Judicial Notice of a Court’s File does NOT Circumvent Inadmissible Hearsay

Posted by David Adelstein on September 26, 2015
Evidence

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Judicial notice is the “cognizance of certain facts which judges or jurors may properly take and act upon without proof, because they already know them.” Wyatt v. State, 270 So.2d 47, 48 (Fla. 4th DCA 1972) (quotation and citation omitted).

A court may take judicial notice of “[r]ecords of any court of this state or of any court of record of the United States or of any state, territory, or jurisdiction of the United States.” Fla.Stat. s. 90.202(6).

However, just because a court can take judicial notice of records in the court’s file cannot be used to circumvent otherwise inadmissible hearsay statements included within the court’s file. To this point, the Florida Supreme Court explained that otherwise inadmissible documents do not automatically become admissible simply because the inadmissible documents were included in the judicially noticed court file. Stoll v. State, 762 So.2d 870, 876 (Fla. 2013) (handwritten statement in court’s file was hearsay and not properly admissible into evidence just because it was in a judicially noticed court’s file).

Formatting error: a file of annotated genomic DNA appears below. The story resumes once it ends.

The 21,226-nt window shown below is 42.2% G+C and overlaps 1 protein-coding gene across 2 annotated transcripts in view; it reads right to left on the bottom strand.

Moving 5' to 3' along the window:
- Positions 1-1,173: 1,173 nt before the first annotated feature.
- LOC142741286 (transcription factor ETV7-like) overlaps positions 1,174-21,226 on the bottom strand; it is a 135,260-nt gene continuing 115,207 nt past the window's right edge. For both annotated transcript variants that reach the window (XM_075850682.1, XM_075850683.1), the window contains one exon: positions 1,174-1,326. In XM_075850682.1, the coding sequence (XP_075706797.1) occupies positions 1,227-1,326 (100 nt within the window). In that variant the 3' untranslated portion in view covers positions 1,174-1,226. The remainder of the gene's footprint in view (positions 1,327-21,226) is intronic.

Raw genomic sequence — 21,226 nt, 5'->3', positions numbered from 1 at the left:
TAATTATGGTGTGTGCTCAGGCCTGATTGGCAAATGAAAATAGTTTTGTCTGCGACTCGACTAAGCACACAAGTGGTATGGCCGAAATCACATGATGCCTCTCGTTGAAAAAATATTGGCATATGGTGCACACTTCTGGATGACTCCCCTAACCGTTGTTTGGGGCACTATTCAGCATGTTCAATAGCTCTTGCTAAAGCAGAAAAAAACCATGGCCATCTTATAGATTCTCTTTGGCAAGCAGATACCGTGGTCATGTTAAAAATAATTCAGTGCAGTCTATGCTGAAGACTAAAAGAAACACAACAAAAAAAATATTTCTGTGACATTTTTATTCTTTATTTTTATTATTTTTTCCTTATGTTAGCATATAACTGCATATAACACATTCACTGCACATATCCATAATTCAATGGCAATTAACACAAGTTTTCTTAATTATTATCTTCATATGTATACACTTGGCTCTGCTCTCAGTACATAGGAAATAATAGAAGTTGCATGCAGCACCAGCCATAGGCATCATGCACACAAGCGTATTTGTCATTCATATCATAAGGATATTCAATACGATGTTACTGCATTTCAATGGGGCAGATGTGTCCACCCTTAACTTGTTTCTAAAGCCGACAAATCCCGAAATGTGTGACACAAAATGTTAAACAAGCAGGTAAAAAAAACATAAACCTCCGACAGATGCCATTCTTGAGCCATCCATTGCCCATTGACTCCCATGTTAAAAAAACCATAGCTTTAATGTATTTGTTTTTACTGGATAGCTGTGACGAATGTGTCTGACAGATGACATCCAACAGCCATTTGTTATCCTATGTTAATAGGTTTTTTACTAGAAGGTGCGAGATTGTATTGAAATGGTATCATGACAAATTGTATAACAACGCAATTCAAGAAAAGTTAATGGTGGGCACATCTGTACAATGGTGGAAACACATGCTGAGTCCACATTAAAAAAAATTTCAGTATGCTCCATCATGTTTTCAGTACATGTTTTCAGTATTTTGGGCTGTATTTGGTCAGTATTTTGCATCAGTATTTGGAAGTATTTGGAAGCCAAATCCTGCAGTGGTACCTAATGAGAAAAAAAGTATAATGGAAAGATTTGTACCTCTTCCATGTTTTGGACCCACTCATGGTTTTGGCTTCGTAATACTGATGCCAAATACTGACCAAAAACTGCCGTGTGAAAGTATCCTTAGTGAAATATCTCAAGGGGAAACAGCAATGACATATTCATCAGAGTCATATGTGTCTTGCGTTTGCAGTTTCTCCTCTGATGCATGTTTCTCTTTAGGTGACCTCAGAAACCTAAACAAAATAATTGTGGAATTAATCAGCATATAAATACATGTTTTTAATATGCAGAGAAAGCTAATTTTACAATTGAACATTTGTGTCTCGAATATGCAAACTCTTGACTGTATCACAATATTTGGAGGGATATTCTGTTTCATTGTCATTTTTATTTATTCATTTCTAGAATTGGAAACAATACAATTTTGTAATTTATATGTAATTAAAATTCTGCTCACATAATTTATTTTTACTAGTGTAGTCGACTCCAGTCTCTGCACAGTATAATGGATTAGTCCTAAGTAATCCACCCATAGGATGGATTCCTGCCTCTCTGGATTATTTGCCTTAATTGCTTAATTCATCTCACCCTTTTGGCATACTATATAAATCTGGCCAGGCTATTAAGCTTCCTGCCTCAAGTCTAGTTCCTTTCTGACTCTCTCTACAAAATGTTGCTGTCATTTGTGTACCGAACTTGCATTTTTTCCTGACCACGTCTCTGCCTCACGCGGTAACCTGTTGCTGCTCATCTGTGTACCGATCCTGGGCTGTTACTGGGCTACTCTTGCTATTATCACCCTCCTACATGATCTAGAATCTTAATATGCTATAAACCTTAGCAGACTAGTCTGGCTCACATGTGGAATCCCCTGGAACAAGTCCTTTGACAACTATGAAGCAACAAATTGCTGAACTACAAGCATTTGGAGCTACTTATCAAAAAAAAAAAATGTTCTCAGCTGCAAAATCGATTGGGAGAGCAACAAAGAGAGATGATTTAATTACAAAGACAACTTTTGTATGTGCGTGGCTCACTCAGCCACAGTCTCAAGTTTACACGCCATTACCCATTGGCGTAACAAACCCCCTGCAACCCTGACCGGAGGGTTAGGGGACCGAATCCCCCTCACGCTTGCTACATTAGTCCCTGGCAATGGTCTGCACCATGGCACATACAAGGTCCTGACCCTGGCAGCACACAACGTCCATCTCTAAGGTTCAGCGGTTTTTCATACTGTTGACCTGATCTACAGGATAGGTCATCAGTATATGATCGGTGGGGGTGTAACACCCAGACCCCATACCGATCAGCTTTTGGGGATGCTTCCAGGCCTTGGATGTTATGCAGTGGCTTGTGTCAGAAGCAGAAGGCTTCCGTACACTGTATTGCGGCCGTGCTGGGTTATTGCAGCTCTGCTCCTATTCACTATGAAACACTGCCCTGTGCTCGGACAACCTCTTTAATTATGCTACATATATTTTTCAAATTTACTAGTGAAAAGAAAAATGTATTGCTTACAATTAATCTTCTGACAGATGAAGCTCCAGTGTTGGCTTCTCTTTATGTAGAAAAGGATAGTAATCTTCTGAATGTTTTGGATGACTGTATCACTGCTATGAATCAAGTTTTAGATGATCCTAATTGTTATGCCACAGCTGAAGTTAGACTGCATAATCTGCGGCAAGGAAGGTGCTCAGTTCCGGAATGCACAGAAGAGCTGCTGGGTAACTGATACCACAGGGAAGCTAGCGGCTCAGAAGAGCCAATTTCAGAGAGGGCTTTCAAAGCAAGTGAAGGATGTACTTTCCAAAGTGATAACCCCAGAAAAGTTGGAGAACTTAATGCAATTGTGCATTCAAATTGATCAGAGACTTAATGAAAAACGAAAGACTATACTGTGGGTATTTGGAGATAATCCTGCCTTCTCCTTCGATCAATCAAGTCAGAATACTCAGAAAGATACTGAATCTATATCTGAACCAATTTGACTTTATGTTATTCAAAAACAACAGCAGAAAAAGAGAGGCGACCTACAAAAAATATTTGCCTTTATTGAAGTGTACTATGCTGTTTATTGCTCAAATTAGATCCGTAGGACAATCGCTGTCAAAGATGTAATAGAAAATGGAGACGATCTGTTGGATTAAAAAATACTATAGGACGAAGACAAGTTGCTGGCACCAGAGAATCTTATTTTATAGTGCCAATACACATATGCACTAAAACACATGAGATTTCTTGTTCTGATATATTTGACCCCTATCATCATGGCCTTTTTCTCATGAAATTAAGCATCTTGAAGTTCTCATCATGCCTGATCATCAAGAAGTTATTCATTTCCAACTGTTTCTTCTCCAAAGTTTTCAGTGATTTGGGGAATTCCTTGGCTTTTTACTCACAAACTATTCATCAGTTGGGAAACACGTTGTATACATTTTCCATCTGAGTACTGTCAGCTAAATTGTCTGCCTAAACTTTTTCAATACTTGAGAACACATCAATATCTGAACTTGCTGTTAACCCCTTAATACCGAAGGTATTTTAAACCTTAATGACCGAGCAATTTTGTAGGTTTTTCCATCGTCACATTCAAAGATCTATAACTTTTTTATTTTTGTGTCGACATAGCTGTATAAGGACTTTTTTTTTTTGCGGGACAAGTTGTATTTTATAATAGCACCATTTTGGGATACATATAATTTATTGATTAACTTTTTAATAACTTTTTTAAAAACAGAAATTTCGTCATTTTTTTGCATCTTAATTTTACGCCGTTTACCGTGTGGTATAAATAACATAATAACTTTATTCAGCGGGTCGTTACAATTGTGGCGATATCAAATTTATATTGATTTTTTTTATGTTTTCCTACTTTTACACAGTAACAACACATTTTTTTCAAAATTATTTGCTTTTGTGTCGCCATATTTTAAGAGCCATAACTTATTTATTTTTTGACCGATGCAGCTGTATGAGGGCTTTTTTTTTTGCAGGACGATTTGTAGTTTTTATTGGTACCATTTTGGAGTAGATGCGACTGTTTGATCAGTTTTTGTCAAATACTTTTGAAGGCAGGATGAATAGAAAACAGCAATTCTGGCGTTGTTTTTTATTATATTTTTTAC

In a more recent case dealing with a mortgage foreclosure, Tomlinso v. GMAC Mortgage, LLC, 2015 WL 5124763 (Fla. 2d DCA 2015), the homeowner argued that the mortgagee did not have standing to enforce the promissory note (and mortgage) because it was not the original lender and there was no evidence that the mortgagee otherwise held the note at the time of the foreclosure complaint. The trial court after a bench trial entered judgment in favor of the mortgagee. The appellate court reversed agreeing with the homeowner that the mortgagee failed to establish it held the note at the time of the foreclosure complaint. The mortgagee argued on appeal that the court took judicial notice of the court’s file and in the file was a letter the mortgagee sent to the homeowner establishing it held the note at the time of the foreclosure complaint.   The problem was the letter was hearsay (an out-of-court statement offered to prove the truth of the matter asserted) that was never introduced or properly admitted during trial; the foundation was not laid to get this letter admitted into evidence at trial. Stated another way, just because the letter was included in the judicially noticed court file did not mean that everything in the court’s file was admissible evidence.

When it comes to hearsay statements, parties still must ensure the statement or document is stipulated into evidence or the proper foundation is laid at trial to admit the statement or document into evidence.

 

 

Please contact David Adelstein at dadelstein@gmail.com or (954) 361-4720 if you have questions or would like more information regarding this article. You can follow David Adelstein on Twitter @DavidAdelstein1.

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